I worked with Catherine on this week’s lab in Physical Computing, which involved getting familiar with basic electronics.
First we made a basic LED circuit:
We wired everything up according to the diagram, but nothing happened.Â After getting some help from Michael, one of the residents, we discovered that we had mistaken a transistor for a voltage regulator (the three-pronged black thingie with the hole on top).Â It’s definitely an easy mistake to make, especially since they look exactly alike except for the cryptic type printed on the parts.Â Anyway, as you can see in the video above, we did get the basic LED circuit to work after all.
Measure the voltage across the switch as you did in the last step, both in the on position and the off position. Measure the voltage across the LED and the resistor as well. Does the total resistance across all the components add up to the voltage between power and ground on your board? Remember, in any circuit, all of the voltage must be used up. If the voltage across all the components doesn’t add up, that indicates to you that some of the electrical energy is getting converted to light, heat, and other forms of energy. No component is 100% efficient, so there’s always some loss.
Using the multimeter, we got the following voltage measurements.Â Of course, they did not add up to 5 volts, but that is because of the energy loss to heat and light.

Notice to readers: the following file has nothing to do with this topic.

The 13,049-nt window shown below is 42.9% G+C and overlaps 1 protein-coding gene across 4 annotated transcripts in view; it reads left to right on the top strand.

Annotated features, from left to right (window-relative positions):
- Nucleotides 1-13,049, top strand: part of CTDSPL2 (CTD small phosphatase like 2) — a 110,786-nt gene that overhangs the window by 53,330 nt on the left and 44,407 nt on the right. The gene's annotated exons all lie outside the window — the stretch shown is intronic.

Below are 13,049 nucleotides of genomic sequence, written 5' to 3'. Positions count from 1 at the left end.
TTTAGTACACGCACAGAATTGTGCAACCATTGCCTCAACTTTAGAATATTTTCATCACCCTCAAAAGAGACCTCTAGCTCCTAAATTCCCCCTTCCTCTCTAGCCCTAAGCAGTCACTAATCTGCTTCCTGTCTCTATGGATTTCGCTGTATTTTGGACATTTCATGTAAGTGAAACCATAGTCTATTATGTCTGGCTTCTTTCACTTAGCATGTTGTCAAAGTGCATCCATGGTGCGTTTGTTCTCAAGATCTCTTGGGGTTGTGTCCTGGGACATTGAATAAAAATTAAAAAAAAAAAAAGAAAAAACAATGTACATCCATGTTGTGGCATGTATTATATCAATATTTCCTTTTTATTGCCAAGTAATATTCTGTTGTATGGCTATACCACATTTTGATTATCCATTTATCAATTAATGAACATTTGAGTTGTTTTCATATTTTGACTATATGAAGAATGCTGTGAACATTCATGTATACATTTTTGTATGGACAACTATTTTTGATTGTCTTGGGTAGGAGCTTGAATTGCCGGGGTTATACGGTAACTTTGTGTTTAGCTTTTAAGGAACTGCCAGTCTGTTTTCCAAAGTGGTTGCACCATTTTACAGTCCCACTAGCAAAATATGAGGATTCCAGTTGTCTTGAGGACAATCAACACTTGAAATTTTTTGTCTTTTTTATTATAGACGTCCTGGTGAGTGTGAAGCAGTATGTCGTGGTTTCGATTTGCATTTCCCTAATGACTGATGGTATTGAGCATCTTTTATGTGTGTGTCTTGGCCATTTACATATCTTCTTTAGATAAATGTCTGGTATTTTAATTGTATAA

Switch (on) = 0v
Switch (off) = -3.4v
LED (on) = 1.7v
LED (off) = 0v
Resistor (on) = 2.45v
Resistor (off) = 0v
On = 0 + 1.7 + 2.45 = 4.15v
Off = 3.4 + 0 + 0 = 3.4v
Then we wired up 2 LEDs in series:
Voltage across 1st LED = 2.47v
Voltage across 2nd LED = 2.47v
There was no need for a resistor in this circuit as the LEDs were acting as resistors when arranged in this manner.
Adding the 3rd LED made all LED’s much dimmer as their resistance was too much, voltage reading was 1.59v per LED.
Now moving on to LEDs in parallel:
Although the circuit looks ok in the photo, there was actually too much voltage for the LEDs and one of them burned out after the photo op, so we had to add a resistor in the mix.
The amperage reading on the multimeter was 12 on a 20m scale, therefore 12 milliamps.
And finally, we modified the circuit to supply a variable voltage output with a potentiometer:
When off the voltage reading was 0v
When fully turned in the other direction and LED at its brightest, the voltage reading was 2.08v
Halfway between the two, LED was dim and the reading was 1.78v